It seems that several of us memorized the first lines of the Prologue to The Canterbury Tales at one point or another in our educational careers! I started writing down some of the bits and pieces of poetry that figure in some of my thinking on a regular basis, and discovered that I have a lot of first lines. I guess that Beatles songs are the only genre I've memorized in their entirety!
Take a guess, or add your own:
In the middle of my life I found myself in a dark wood . . .
Because I do not hope to turn again . . .
Hope is the thing with feathers . . .
After great pain a formal feeling comes . . .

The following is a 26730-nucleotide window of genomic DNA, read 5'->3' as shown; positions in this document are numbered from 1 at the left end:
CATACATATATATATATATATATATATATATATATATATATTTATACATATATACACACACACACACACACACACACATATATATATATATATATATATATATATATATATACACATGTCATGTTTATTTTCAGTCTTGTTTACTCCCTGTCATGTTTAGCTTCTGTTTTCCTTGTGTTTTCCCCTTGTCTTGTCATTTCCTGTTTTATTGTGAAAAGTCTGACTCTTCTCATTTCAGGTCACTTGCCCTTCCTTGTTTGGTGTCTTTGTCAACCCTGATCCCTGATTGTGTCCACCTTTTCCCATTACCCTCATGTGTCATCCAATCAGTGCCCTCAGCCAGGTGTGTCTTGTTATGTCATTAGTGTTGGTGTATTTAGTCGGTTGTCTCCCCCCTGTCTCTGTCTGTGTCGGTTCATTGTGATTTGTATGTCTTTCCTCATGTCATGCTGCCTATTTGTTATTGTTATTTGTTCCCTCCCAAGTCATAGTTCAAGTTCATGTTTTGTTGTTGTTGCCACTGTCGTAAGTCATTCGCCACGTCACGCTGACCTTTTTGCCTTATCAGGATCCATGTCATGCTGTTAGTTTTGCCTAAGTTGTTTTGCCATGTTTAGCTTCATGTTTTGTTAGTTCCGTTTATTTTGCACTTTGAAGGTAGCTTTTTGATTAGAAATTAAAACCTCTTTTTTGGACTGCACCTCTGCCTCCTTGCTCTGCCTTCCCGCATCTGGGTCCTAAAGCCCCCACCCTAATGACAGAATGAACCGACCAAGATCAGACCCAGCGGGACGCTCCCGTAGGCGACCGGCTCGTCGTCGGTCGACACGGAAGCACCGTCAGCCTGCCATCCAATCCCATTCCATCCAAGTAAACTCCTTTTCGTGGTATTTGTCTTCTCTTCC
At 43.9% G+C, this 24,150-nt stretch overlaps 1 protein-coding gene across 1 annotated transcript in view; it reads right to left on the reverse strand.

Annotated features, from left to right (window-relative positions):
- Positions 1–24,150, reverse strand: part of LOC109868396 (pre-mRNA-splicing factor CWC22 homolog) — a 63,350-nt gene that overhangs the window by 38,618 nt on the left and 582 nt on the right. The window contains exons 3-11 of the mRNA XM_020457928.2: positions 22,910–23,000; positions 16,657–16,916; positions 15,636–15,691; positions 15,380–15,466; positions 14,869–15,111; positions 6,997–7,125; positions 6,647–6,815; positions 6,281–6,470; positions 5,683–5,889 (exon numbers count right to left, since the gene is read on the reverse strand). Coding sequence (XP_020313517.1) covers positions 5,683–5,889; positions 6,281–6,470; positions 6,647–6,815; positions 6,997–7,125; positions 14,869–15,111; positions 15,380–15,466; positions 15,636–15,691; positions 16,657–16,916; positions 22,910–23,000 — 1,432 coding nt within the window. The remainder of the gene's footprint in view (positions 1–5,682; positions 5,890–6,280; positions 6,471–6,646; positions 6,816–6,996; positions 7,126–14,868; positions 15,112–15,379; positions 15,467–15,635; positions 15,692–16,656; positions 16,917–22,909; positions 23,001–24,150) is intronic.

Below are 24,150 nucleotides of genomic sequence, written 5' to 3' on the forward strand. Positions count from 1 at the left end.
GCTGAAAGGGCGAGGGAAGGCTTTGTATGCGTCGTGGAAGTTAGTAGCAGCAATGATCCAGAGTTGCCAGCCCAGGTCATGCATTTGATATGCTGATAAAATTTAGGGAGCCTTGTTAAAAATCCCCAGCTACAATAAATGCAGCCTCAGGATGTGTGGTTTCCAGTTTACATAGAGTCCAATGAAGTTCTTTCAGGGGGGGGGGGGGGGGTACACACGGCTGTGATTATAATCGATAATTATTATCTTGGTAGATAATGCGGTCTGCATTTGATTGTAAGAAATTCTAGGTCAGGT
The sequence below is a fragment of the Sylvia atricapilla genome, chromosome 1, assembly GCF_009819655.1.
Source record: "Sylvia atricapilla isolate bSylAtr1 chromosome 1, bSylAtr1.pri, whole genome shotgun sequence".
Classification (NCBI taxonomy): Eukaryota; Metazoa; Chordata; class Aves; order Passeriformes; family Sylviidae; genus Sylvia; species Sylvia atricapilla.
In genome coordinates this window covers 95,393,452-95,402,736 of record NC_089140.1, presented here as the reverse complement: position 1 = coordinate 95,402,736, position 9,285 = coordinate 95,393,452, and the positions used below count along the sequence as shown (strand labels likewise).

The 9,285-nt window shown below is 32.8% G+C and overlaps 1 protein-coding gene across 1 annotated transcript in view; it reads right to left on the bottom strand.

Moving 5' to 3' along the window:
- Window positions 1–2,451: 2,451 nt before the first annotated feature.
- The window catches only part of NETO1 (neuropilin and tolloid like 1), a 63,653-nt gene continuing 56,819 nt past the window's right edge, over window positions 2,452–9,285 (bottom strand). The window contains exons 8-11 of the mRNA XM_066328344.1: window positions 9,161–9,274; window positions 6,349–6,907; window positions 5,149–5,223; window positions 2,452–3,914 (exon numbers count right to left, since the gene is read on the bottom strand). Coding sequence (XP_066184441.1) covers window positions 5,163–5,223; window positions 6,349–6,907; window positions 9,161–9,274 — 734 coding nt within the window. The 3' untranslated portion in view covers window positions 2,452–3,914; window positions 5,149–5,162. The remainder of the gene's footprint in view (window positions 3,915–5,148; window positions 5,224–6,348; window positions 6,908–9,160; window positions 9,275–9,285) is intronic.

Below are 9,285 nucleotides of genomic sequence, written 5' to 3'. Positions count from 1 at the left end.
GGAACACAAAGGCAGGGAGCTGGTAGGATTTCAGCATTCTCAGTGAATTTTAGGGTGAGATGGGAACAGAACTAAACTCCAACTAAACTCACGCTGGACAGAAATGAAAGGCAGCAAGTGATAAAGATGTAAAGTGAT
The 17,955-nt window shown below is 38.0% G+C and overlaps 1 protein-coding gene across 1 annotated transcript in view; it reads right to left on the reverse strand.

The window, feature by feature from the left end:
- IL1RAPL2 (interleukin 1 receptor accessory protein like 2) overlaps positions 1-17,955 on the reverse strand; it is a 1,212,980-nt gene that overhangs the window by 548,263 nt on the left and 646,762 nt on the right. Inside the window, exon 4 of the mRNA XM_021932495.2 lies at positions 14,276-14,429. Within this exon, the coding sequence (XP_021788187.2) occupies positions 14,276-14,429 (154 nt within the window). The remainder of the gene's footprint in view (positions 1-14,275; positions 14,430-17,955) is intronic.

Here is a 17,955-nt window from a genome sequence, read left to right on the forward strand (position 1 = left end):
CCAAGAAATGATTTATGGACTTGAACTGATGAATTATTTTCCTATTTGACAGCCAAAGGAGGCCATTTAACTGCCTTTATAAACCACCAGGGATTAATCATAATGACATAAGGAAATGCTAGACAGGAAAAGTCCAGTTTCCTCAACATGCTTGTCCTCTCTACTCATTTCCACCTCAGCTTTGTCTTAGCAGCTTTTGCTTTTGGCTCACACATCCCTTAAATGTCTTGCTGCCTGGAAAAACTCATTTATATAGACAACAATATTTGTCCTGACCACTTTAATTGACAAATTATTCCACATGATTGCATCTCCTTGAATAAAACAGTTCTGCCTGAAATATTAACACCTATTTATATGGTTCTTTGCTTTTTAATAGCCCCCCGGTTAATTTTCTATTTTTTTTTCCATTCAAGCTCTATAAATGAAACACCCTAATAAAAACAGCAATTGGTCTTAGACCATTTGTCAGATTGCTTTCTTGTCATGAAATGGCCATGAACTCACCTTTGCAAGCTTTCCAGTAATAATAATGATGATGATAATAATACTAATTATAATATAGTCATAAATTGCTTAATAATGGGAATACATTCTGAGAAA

You do not have to walk on your knees for a hundred miles through the desert, repenting . . .
There are more things in heaven and earth, Horatio, than are dreamt of in your philosophy . . .
Words, words, words . . .
A cold coming we had of it . . .
As kingfishers catch fire, dragonflies draw flame . . .
Those are pearls that were his eyes . . . (you can get credit for two here)
I will take a crowbar and pry out the broken pieces of God in me . . .
[Life] is a tale told by an idiot, full of sound and fury, signifying nothing . . .
(Image: John W. Waterhouse, Miranda in The Tempest - 1916)